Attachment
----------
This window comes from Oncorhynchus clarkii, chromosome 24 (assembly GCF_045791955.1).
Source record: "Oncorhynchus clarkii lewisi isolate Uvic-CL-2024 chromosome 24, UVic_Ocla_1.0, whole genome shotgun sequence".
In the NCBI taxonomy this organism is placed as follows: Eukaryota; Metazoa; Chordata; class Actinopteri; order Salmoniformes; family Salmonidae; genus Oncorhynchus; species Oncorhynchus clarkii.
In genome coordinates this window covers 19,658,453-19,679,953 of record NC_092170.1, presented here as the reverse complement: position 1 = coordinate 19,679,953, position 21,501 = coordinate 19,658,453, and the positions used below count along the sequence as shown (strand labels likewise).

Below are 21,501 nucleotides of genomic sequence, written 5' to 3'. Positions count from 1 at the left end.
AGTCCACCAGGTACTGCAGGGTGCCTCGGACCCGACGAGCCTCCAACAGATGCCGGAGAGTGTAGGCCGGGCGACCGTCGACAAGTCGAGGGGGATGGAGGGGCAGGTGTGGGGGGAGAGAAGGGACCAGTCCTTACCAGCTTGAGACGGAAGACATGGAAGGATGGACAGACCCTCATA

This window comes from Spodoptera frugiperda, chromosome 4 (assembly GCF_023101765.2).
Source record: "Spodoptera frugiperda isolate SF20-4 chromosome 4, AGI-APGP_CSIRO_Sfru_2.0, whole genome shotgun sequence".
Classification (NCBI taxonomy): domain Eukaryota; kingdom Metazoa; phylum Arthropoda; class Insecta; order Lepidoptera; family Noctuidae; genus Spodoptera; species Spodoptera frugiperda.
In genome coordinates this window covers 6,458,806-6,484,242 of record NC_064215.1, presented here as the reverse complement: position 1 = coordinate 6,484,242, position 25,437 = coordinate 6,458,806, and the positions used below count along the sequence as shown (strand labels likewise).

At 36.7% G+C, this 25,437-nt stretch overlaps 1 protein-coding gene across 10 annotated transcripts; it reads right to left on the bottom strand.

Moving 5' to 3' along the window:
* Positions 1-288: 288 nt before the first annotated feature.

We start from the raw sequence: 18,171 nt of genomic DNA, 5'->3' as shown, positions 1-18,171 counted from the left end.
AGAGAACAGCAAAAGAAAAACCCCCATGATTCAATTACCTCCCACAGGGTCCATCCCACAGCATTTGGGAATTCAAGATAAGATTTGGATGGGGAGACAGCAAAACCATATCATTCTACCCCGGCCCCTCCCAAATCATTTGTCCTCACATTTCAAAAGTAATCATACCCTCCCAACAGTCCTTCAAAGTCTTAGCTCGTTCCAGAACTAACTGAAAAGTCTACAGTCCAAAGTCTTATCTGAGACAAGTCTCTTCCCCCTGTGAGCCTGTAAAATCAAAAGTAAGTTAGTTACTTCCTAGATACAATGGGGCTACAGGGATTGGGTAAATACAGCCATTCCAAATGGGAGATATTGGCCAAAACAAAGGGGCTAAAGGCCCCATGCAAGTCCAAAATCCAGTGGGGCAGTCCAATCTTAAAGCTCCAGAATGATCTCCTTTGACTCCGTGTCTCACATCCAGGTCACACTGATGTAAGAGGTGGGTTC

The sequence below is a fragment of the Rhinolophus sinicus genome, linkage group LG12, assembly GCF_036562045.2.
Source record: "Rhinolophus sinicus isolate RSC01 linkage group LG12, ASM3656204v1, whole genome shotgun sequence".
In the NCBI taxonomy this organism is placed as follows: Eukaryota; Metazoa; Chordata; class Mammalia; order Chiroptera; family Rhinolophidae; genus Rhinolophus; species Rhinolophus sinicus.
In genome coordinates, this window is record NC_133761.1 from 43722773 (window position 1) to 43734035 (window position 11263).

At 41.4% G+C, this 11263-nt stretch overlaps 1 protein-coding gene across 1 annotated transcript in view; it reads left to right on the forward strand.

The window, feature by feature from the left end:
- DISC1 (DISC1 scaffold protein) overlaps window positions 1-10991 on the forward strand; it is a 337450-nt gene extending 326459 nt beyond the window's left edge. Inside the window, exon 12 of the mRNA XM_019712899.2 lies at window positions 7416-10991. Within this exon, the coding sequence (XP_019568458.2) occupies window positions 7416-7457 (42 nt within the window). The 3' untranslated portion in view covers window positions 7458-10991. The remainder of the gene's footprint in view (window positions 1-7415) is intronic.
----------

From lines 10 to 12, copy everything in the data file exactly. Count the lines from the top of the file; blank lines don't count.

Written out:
In genome coordinates this window covers 6,458,806-6,484,242 of record NC_064215.1, presented here as the reverse complement: position 1 = coordinate 6,484,242, position 25,437 = coordinate 6,458,806, and the positions used below count along the sequence as shown (strand labels likewise).

At 36.7% G+C, this 25,437-nt stretch overlaps 1 protein-coding gene across 10 annotated transcripts; it reads right to left on the bottom strand.

Moving 5' to 3' along the window: